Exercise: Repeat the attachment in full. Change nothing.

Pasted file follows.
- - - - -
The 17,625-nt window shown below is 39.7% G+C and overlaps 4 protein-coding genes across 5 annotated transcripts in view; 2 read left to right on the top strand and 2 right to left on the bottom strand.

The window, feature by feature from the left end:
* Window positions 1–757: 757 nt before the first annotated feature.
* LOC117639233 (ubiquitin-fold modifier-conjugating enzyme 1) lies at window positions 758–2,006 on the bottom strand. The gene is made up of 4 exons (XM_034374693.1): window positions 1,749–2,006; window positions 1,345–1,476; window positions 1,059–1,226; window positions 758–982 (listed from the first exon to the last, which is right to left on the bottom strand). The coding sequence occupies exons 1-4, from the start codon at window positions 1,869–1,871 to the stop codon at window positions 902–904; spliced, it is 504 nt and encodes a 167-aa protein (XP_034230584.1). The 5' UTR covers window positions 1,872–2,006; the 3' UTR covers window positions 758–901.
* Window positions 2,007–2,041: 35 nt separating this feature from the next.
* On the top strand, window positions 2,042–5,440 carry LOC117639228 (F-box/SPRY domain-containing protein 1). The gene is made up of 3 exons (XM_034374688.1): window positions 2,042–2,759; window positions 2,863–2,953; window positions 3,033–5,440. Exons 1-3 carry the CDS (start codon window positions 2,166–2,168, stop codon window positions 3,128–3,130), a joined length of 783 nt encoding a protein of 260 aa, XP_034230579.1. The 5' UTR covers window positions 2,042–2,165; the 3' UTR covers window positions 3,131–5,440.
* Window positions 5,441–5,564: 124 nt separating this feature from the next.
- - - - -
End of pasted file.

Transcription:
The 17,625-nt window shown below is 39.7% G+C and overlaps 4 protein-coding genes across 5 annotated transcripts in view; 2 read left to right on the top strand and 2 right to left on the bottom strand.

The window, feature by feature from the left end:
* Window positions 1–757: 757 nt before the first annotated feature.
* LOC117639233 (ubiquitin-fold modifier-conjugating enzyme 1) lies at window positions 758–2,006 on the bottom strand. The gene is made up of 4 exons (XM_034374693.1): window positions 1,749–2,006; window positions 1,345–1,476; window positions 1,059–1,226; window positions 758–982 (listed from the first exon to the last, which is right to left on the bottom strand). The coding sequence occupies exons 1-4, from the start codon at window positions 1,869–1,871 to the stop codon at window positions 902–904; spliced, it is 504 nt and encodes a 167-aa protein (XP_034230584.1). The 5' UTR covers window positions 1,872–2,006; the 3' UTR covers window positions 758–901.
* Window positions 2,007–2,041: 35 nt separating this feature from the next.
* On the top strand, window positions 2,042–5,440 carry LOC117639228 (F-box/SPRY domain-containing protein 1). The gene is made up of 3 exons (XM_034374688.1): window positions 2,042–2,759; window positions 2,863–2,953; window positions 3,033–5,440. Exons 1-3 carry the CDS (start codon window positions 2,166–2,168, stop codon window positions 3,128–3,130), a joined length of 783 nt encoding a protein of 260 aa, XP_034230579.1. The 5' UTR covers window positions 2,042–2,165; the 3' UTR covers window positions 3,131–5,440.
* Window positions 5,441–5,564: 124 nt separating this feature from the next.